Banks win fresh concession on ringfencing rules

Caroline Binham and Emma Dunkley
London's financial district, known as the Square Mile.
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The City on Thursday won the second clear signal in 24 hours of a political shift in its favour when financial regulators granted a key concession on the ringfencing rule for the UK's largest banks.

In rules set out by the Bank of England, "ringfenced" banks will be allowed to transfer capital from their retail arms to other parts of their businesses in the form of dividends.

The concession is a boon to the UK's largest lenders, which have complained that ringfencing, due to be in place by 2019, puts them at a competitive disadvantage to their overseas rivals. The problem is particularly acute for those with large investment banking divisions.

The BoE's Prudential Regulation Authority is pushing ahead with reforms that will force the largest lenders to separate their retail and investment divisions. This was envisaged as a way of safeguarding UK retail deposits in the face of another financial crisis.

But in its first substantial clarification, the BoE said a ringfenced bank could pass on dividends to its parent group. The BoE's estimate of how much more capital banks would need to comply with the new rules was £3.3bn in aggregate; far less than expected.

A second BoE policy paper on how to wind down a bank — which applies to all UK banks, not just the largest — was also not as prescriptive as some had feared.

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The concessions came after the Treasury said on Wednesday night that it was scrapping the most contentious part of a tough new accountability regime, designed to hold the most senior executives to account.

In a last-minute U-turn, the Treasury said it would excise from a bill the principle of the "reversal of the burden of proof", which would have, in effect, seen senior managers treated as guilty until they could prove themselves innocent.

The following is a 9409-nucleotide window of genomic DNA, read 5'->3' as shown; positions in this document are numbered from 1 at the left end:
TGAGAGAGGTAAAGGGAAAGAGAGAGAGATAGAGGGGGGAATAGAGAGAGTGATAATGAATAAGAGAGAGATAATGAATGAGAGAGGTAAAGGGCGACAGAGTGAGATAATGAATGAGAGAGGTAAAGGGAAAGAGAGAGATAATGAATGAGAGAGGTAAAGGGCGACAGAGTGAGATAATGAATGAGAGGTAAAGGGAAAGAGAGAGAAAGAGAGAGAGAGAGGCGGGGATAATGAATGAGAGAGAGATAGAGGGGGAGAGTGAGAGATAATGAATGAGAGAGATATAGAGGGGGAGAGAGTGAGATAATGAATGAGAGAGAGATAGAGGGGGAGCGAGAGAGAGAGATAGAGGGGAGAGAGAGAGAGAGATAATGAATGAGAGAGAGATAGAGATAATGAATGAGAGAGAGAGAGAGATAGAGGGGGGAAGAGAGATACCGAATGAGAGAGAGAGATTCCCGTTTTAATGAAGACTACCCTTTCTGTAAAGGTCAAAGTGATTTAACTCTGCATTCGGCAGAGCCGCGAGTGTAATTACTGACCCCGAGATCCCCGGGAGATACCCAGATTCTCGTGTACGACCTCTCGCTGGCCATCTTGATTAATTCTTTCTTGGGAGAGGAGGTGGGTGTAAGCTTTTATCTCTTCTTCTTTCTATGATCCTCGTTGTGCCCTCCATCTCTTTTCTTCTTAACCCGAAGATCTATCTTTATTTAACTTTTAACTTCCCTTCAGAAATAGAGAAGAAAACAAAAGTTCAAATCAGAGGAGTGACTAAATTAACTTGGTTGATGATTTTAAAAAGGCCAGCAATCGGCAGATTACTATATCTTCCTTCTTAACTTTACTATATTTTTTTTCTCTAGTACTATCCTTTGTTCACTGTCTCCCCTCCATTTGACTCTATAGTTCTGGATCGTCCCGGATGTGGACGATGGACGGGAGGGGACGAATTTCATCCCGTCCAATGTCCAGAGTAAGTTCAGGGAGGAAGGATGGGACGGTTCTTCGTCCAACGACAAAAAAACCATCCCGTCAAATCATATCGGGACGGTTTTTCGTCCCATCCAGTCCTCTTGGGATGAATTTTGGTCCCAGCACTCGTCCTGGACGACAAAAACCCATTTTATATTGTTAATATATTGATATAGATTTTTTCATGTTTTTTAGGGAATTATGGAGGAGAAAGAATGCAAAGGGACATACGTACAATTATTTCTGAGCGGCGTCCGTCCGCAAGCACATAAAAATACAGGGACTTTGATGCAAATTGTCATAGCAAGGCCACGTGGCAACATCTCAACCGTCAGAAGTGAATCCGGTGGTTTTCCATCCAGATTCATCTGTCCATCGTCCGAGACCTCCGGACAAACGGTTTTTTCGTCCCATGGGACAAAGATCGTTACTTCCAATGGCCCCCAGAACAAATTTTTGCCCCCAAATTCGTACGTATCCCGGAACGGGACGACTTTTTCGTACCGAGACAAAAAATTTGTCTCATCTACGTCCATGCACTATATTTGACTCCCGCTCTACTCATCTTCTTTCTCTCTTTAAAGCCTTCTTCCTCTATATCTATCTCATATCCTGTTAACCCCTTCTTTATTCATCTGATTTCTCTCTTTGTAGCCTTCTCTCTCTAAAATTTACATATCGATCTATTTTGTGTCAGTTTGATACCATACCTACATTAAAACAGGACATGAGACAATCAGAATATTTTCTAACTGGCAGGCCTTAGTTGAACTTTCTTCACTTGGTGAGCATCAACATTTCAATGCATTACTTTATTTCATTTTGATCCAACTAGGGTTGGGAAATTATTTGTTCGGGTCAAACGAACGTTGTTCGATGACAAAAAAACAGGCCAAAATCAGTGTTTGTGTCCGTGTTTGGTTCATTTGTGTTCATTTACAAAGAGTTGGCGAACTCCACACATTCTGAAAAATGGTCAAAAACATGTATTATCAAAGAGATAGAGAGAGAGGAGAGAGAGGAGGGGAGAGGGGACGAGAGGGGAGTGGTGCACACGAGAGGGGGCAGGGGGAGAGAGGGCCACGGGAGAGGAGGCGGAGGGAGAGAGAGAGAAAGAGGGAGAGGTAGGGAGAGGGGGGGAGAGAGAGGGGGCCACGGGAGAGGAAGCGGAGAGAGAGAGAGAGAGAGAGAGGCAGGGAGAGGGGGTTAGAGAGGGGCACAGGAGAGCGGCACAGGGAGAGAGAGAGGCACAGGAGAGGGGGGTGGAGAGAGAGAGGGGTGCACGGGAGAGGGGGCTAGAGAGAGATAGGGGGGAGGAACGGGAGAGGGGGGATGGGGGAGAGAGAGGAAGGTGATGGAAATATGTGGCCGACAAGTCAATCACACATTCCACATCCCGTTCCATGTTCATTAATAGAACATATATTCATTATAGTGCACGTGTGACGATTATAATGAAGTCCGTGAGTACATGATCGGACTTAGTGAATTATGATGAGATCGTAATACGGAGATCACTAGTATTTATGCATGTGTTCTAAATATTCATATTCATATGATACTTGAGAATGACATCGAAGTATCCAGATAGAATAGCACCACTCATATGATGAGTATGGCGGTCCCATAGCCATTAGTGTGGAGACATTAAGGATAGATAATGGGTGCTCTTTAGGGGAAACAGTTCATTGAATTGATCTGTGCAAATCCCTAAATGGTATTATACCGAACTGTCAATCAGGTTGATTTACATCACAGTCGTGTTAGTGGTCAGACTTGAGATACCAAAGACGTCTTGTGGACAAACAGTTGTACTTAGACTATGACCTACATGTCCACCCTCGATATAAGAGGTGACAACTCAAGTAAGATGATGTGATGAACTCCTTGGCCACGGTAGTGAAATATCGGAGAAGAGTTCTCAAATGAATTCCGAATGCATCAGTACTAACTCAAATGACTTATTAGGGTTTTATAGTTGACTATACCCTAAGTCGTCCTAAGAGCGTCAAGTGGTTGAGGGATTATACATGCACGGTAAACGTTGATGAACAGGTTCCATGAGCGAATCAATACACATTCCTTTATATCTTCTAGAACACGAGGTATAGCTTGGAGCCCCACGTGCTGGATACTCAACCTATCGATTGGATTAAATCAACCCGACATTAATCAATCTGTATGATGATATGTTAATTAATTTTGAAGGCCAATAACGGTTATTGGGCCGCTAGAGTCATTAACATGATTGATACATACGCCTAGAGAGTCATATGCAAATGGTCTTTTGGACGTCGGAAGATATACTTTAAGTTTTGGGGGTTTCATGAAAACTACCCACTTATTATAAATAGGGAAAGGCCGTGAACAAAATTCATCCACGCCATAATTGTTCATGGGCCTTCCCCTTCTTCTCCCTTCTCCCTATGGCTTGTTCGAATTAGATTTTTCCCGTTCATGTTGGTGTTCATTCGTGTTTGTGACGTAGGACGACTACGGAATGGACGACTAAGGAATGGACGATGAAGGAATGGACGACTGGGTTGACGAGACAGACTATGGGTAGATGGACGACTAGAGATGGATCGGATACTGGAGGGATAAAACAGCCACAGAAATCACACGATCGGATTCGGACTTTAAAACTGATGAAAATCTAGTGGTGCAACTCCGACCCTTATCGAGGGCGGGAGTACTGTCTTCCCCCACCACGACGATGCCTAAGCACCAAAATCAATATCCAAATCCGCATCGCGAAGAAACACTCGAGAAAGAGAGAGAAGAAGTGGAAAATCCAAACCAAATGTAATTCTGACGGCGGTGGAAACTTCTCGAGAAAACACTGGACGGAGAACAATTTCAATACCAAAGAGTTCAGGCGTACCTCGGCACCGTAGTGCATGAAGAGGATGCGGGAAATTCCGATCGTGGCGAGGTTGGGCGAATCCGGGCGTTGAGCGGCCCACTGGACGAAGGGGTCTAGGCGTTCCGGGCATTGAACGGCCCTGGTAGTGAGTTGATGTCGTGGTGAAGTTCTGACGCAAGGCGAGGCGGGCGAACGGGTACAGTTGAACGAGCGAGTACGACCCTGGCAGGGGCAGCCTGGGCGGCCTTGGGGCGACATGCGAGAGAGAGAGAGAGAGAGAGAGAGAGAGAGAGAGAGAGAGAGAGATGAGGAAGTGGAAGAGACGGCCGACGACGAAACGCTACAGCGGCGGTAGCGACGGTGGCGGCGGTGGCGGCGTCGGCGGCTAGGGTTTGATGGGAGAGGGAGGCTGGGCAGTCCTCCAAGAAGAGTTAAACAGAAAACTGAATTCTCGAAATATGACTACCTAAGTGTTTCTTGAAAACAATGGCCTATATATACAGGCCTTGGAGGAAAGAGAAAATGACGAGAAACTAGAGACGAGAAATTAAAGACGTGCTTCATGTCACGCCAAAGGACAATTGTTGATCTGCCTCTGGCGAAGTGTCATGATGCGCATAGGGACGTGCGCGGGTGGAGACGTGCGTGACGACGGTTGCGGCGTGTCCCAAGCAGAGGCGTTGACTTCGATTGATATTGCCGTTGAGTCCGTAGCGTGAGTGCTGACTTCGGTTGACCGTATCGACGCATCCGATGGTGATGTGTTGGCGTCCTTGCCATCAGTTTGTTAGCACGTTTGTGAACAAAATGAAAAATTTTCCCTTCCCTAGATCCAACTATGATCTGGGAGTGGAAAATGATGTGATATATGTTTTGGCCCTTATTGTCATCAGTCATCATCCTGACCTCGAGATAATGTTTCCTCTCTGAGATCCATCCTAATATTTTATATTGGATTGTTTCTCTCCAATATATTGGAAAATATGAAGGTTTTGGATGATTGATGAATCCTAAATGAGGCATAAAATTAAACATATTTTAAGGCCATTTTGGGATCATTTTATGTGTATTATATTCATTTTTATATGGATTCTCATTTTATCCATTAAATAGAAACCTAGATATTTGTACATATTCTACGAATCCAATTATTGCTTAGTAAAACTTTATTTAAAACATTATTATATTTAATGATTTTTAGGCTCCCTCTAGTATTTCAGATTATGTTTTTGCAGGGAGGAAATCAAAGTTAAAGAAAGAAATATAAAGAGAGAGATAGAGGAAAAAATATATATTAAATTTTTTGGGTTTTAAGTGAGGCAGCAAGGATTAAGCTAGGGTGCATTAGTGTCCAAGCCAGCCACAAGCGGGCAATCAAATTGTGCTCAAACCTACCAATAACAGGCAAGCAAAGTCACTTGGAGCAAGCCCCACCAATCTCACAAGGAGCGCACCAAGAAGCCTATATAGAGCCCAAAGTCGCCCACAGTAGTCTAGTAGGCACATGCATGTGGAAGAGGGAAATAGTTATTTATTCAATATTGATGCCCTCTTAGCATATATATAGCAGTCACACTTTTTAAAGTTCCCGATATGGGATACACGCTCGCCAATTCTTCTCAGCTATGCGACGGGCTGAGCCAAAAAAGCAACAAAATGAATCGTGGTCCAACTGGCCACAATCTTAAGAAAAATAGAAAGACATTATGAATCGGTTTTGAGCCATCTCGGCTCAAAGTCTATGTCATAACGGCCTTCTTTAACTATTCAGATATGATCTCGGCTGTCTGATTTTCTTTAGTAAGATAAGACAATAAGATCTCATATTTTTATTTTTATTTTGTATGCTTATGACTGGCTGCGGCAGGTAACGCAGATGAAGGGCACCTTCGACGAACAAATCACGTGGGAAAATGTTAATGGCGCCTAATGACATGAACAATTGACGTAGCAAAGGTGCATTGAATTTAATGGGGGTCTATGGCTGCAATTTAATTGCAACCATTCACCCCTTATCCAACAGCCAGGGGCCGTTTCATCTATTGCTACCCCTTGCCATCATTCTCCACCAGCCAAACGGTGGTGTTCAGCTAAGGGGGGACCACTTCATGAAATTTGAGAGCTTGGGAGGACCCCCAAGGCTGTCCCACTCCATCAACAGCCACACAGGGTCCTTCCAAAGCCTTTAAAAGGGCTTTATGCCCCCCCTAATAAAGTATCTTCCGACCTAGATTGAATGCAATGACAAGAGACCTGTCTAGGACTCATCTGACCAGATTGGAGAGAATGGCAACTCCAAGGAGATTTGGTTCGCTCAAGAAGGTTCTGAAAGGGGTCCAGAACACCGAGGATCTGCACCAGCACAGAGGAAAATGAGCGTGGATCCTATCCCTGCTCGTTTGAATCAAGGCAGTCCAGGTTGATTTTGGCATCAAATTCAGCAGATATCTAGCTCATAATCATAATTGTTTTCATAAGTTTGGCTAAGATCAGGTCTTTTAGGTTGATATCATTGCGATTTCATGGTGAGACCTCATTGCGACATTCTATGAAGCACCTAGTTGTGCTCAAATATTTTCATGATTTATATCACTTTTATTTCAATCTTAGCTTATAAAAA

Ringfencing and the accountability regime were key elements of post-crisis reforms, designed respectively to reduce the likelihood of taxpayer bailouts and clean up the City of London after a series of misconduct scandals.

"We may have gone a bit too far with reverse burden of proof," said Mark Garnier, a Conservative MP on the Treasury select committee and a member of the banking commission that had recommended the principle.

"The government has got a difficult line to take on this — part of why London is such a significant global financial sector is that we take a lead on financial regulation [ … you have got] to be able to judge what is taking a sensible lead and what is over-enthusiastic. With reversal of burden of proof, [we] got a bit over-enthusiastic."

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George Osborne, the chancellor, Mark Carney, the governor of the Bank of England, and Andrew Bailey, the head of the PRA, will testify before the Treasury committee next week to answer whether the climbdown followed "special pleading from the banks", the committee's chairman, Andrew Tyrie, said.

The U-turn is the latest in a series of emollient moves to banks since the Tories' victory in May's general election and since HSBC and Standard Chartered threatened to move their headquarters overseas in response to proposals to stiffen regulation.

Mr Osborne then moved to recalibrate the bank levy, and removed the combative head of the City watchdog, the Financial Conduct Authority.